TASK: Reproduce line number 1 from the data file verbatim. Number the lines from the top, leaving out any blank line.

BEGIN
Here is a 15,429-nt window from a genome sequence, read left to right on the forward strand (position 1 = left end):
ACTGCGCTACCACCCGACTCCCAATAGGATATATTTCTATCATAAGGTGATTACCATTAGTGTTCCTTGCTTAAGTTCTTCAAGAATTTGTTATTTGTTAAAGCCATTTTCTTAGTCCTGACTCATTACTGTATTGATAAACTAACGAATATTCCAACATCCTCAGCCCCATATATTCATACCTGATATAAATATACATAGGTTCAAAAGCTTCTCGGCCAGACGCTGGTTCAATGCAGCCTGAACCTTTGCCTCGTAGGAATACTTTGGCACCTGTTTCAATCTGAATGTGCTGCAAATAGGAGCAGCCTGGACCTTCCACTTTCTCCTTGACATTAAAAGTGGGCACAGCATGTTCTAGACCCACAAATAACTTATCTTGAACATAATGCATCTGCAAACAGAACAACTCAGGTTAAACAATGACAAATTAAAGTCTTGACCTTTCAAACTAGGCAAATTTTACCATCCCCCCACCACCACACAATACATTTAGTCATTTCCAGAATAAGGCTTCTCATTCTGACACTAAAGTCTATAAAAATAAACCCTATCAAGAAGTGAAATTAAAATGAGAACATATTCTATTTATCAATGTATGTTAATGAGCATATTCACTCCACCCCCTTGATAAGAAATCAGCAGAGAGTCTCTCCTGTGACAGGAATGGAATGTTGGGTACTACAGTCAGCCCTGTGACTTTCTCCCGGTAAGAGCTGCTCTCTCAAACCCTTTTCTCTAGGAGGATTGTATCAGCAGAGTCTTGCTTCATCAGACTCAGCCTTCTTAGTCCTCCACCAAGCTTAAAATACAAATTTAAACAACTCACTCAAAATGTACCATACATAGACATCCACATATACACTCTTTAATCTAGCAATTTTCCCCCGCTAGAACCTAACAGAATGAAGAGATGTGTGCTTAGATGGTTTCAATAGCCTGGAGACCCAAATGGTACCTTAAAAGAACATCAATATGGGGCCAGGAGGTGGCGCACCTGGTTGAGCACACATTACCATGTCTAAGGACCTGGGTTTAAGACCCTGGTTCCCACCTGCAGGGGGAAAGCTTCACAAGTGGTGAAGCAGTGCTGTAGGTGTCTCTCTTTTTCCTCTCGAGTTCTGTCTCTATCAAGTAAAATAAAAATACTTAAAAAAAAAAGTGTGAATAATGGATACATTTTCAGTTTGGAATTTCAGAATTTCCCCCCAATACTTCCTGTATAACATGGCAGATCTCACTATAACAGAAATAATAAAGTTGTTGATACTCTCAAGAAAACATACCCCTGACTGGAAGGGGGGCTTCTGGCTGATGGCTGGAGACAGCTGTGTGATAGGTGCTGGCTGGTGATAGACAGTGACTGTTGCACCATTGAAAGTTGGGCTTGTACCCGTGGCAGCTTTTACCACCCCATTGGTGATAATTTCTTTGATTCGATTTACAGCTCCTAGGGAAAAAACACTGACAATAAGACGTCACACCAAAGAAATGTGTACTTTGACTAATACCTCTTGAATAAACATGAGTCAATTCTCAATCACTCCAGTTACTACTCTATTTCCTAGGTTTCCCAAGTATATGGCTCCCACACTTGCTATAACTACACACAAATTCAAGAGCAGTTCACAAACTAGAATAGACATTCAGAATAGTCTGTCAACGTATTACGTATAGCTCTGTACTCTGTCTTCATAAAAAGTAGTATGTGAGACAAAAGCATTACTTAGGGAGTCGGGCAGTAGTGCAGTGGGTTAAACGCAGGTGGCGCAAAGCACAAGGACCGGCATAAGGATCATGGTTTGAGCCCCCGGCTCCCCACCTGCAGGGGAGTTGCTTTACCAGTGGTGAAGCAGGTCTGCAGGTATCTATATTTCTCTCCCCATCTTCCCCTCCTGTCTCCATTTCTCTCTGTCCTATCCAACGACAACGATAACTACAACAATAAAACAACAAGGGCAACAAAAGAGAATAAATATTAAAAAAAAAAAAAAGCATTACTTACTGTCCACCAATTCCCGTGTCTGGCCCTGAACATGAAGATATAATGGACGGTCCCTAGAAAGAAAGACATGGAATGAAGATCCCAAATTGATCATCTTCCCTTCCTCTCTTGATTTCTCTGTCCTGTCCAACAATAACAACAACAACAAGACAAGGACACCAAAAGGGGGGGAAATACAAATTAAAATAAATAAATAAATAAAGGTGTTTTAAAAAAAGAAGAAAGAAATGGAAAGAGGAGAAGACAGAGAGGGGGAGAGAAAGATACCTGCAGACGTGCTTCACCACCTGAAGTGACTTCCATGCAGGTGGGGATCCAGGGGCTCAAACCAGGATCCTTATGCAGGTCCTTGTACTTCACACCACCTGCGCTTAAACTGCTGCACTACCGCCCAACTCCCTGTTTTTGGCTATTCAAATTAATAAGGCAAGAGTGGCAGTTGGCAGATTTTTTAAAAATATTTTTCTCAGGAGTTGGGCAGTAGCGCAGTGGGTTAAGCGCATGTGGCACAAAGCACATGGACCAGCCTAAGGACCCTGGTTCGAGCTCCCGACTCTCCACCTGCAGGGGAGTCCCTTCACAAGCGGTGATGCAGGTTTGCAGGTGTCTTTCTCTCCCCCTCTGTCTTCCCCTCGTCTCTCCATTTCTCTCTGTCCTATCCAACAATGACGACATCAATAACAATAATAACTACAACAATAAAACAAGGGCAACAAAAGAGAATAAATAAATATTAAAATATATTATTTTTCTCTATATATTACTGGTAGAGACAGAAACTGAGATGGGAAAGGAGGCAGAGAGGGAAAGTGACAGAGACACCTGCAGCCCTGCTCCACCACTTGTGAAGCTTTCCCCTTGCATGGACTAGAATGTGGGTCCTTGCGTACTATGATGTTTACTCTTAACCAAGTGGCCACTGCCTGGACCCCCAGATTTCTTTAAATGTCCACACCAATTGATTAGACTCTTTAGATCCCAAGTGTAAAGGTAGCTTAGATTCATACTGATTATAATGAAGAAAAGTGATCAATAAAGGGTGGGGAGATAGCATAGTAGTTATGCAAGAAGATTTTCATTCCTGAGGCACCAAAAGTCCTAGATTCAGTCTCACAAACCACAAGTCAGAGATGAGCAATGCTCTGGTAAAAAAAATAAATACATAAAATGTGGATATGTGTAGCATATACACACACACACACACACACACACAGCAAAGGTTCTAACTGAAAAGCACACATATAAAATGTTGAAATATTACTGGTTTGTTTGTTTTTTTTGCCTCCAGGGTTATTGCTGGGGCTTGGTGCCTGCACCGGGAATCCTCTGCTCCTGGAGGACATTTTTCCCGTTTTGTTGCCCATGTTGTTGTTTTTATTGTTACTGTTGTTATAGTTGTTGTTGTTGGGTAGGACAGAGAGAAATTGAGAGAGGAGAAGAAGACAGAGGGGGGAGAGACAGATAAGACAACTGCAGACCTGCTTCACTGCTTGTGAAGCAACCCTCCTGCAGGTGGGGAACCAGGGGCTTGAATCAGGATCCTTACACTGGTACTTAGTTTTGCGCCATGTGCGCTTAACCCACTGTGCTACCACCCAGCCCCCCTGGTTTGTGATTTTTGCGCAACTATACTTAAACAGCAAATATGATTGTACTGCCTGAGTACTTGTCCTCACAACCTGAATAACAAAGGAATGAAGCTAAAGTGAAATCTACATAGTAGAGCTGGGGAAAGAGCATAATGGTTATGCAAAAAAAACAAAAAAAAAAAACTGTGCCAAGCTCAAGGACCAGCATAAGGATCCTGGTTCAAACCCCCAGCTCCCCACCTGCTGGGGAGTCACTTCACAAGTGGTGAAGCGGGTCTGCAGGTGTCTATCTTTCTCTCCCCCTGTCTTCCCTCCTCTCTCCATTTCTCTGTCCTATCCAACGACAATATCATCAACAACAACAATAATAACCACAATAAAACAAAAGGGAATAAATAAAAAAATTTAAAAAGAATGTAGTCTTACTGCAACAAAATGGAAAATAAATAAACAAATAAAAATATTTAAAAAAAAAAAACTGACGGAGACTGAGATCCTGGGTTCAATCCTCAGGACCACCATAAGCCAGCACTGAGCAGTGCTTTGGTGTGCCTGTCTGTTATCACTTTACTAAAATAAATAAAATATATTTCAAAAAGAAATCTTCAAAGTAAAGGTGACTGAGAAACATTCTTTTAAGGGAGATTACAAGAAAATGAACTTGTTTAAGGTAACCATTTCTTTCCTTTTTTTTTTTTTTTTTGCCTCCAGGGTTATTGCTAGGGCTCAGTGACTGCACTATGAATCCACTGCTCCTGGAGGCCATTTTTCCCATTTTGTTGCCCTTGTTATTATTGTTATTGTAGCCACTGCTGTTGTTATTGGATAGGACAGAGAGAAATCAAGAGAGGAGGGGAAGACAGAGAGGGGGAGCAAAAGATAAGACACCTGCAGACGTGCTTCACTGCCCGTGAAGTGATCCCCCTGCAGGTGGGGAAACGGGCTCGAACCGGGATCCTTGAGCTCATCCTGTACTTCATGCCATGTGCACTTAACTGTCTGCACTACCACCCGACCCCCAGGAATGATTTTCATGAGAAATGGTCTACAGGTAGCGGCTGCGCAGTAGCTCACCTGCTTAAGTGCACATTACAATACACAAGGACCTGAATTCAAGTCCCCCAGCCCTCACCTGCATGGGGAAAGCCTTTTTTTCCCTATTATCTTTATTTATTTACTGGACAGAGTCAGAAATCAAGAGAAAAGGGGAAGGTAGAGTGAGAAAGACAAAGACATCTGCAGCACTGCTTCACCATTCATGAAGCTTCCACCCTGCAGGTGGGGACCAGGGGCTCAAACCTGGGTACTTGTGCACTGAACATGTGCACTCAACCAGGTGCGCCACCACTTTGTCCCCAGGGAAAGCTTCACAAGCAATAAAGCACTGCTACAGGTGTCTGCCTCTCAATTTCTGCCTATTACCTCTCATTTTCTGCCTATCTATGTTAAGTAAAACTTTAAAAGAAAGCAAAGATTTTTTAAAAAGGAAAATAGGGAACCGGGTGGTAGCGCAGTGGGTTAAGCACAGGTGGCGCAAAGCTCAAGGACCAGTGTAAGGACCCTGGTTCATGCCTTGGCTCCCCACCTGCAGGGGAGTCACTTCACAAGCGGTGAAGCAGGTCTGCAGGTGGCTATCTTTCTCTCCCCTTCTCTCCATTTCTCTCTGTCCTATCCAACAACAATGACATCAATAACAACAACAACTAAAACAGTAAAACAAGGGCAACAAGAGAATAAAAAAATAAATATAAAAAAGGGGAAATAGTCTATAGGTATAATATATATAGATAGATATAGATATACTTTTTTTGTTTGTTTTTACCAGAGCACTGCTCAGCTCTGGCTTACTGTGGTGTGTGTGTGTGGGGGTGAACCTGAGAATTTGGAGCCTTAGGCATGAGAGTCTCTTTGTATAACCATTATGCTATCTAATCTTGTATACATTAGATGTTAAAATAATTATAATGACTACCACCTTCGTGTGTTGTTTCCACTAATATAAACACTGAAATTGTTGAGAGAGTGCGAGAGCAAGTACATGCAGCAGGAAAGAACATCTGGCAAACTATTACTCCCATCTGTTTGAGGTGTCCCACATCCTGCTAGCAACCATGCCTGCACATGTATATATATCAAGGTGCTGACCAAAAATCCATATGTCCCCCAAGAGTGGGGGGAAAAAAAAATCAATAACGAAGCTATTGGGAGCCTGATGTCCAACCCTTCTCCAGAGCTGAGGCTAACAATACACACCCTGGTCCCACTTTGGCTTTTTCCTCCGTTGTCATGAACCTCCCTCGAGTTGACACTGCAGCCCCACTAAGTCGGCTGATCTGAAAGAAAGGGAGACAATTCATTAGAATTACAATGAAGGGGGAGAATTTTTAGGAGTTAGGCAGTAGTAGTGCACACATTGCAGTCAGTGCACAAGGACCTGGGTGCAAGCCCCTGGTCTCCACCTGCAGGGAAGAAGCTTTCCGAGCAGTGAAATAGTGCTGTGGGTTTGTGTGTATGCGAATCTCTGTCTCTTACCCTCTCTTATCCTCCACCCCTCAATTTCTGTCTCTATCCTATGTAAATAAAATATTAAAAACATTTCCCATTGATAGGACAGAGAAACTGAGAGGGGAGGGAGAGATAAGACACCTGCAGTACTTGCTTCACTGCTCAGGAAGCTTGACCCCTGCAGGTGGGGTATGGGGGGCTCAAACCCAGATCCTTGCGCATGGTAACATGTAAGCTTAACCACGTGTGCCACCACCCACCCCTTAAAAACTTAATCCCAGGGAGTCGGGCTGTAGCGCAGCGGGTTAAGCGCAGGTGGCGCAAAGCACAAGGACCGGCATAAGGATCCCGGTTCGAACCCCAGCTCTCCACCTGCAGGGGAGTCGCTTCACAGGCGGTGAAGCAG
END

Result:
Here is a 15,429-nt window from a genome sequence, read left to right on the forward strand (position 1 = left end):